The Dreaded Deployment Call

Author: Brenda Pace, Author of "Journey of a Military Wife"

Photo by US Air Force is licensed under CC BY 2.0

November 27, 2018

When God gave him his deployment orders, however, Moses doubted his ability to accomplish the mission.

But Moses said to God, “Who am I that I should go to Pharaoh and bring the children of Israel out of Egypt?” (Exodus 3:11)

The very word “DEPLOYMENT” can strike fear into the heart of the bravest and most independent military spouse. Deployment can mean a call to guard a hostile border, battle militant terrorists, combat illegal drugs, and fight deadly disease.

Any complaint or protest invites the response: “You should have known what you were getting into” or “Don’t be surprised, this is what you signed up for.” When deployment orders arrive, the last thing I want to hear is, “Put on your big-girl panties and deal with it.” Give me time. I will get there. (O Lord, please let me get there!)

Another dreaded D word that can accompany deployment is doubt. My personal deployment convoy included a line of doubts about my ability to navigate the terrain ahead.

Sister, you can take comfort in the fact that a number of biblical heroes started out struggling with doubt when their orders arrived. We remember Moses as a powerful leader who performed miraculous events with the anointing of God.

When God gave him his deployment orders, however, Moses doubted his ability to accomplish the mission. The book of Psalms holds some deep expressions of doubt. David, one of Israel’s greatest and most courageous heroes, wrote many of the Psalms.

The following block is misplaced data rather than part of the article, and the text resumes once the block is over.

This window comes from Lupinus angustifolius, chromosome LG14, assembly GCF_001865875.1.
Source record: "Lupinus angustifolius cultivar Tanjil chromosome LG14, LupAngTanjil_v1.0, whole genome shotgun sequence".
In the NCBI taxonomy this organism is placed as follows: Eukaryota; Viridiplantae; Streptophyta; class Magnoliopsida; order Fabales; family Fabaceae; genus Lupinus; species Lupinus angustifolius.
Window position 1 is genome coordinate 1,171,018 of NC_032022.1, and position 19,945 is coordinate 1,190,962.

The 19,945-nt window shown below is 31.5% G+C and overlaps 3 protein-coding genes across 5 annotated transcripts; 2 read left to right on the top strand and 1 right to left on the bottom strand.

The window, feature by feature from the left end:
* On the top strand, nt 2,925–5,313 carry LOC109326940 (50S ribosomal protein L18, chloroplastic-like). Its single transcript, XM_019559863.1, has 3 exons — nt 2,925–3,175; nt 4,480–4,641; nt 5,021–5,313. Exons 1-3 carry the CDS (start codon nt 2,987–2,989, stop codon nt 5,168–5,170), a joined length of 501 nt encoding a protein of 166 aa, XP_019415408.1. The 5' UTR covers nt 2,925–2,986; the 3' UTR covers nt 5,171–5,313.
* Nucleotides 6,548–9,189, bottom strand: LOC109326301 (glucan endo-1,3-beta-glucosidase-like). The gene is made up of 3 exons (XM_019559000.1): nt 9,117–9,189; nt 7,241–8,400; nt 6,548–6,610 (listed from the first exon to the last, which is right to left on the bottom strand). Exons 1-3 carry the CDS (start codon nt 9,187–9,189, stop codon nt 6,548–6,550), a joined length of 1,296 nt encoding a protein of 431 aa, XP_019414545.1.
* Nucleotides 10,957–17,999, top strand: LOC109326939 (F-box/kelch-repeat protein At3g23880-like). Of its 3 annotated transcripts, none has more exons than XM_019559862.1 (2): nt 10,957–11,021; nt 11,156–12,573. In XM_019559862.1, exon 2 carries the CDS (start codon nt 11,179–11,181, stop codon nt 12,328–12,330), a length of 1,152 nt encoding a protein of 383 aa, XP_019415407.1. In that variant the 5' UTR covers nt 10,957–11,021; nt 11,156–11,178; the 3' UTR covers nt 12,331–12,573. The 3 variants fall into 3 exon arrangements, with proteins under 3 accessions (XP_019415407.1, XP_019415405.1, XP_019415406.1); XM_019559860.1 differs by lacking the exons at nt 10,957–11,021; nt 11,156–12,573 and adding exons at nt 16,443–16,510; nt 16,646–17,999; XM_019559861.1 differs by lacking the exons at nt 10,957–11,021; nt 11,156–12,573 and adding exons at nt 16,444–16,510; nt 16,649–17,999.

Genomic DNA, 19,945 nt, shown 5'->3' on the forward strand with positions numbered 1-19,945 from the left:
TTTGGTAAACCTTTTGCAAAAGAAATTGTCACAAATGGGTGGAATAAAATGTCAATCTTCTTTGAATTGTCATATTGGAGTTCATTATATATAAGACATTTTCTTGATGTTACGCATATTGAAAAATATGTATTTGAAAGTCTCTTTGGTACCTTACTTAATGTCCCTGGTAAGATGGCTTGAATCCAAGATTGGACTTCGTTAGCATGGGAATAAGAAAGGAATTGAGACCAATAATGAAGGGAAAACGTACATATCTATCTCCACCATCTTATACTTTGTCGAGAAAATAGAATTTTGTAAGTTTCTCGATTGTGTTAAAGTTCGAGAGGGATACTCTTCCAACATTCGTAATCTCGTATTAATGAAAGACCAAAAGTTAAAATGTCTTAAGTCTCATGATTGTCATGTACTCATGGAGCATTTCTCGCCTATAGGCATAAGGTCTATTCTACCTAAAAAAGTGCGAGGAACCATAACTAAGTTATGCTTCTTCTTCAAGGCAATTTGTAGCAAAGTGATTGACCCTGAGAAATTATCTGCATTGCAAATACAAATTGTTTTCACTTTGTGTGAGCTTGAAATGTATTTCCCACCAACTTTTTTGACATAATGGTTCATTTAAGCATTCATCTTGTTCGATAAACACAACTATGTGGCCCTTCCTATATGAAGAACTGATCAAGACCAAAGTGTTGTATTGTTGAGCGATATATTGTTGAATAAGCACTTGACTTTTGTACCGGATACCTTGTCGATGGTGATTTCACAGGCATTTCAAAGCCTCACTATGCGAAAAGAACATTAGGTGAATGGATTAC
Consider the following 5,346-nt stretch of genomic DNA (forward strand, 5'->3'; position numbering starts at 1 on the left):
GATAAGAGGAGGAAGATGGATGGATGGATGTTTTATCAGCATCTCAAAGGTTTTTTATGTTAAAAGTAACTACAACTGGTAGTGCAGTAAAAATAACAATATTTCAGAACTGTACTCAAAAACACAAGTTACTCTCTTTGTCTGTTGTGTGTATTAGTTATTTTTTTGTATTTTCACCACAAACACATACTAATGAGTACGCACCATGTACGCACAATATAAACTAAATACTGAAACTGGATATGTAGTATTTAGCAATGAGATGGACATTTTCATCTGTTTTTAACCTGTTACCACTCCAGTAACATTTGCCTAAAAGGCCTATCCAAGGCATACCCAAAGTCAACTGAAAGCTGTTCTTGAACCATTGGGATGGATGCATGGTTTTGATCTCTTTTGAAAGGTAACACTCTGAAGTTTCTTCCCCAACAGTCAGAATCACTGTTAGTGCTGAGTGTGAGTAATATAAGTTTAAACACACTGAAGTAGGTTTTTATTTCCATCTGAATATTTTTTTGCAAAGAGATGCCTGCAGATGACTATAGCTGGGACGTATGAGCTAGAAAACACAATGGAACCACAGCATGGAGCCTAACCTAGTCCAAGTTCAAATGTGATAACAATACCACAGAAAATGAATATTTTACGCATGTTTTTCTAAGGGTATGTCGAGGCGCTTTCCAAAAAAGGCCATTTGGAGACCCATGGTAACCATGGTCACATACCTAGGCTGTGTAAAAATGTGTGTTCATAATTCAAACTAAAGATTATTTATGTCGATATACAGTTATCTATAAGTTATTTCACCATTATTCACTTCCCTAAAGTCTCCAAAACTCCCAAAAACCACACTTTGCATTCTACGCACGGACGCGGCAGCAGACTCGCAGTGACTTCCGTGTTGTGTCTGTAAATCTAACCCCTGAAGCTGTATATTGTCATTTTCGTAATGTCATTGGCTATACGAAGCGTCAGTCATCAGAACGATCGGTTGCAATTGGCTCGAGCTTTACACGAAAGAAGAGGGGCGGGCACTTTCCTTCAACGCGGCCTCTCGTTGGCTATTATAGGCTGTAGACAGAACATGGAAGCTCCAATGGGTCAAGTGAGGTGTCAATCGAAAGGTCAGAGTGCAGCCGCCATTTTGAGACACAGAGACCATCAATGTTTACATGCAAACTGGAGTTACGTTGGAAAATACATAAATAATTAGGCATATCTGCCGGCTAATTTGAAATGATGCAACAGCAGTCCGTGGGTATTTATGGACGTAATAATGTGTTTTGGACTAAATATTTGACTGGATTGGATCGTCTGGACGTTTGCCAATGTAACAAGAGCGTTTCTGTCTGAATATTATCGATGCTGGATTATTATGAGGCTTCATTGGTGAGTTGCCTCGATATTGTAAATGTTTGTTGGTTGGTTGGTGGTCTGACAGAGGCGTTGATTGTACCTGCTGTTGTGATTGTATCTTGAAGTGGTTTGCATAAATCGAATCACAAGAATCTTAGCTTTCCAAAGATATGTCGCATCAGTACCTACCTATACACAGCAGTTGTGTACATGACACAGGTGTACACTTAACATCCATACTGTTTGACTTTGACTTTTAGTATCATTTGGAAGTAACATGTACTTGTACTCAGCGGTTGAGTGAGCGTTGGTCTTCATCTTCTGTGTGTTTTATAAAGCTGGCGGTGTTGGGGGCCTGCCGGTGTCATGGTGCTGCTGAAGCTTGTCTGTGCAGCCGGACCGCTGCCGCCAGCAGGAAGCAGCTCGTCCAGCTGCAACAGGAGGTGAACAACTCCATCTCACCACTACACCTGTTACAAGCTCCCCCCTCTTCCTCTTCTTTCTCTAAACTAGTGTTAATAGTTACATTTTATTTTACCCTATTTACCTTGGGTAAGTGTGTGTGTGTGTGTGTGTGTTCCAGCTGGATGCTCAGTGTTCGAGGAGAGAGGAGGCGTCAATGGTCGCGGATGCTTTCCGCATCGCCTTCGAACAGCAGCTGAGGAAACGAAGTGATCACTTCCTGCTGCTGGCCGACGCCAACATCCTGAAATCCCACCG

How long must I take counsel in my soul and have sorrow in my heart all the day? How long shall my enemy be exalted over me? (Psalm 13:2)

I had said in my alarm, “I am cut off from your sight …” (Psalm 31:22)

O LORD, how many are my foes! Many are rising against me; many are saying of my soul, there is no salvation for him in God. (Psalm 3:1–2)

When you read the above Psalms in their entirety, you see that though David questioned God’s presence, he did it from the perspective of knowing this truth: God was present. Even though things around or within were not as they should be, God was with him.

He took his doubts to the source of his hope. In his honesty, he found a deeper relationship with God. The psalms written by David do not end with doubt—they end with hope.4

If you think about it, we always judge heroes for where they end up, not where they start. Doubts at the beginning of deployment do not have to end up as defeat at the end of deployment. Instead, God can transform such doubts into maturity and confidence.

Respond

What doubts might you have concerning the challenges ahead? Heroes such as Moses and David doubted. How do these examples encourage you? Read Psalm 13 and write in a journal what you learn about doubt and hope.

Prayer for the Journey

Lord, in the midst of my doubts and fears, remind me of your steadfast love. I confess my doubts to you and ask you to strengthen my faith. Amen.

If you are dealing with this issue, you do not need to face the challenge alone. Jesus has conquered every challenge so you can move from your present situation to a life of overcoming hope. Invite him to lead you in your journey. He will forgive, comfort, and heal you.

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4 Peter Enns, Exodus: The NIV Application Commentary (Grand Rapids: Zondervan, 2000), 55.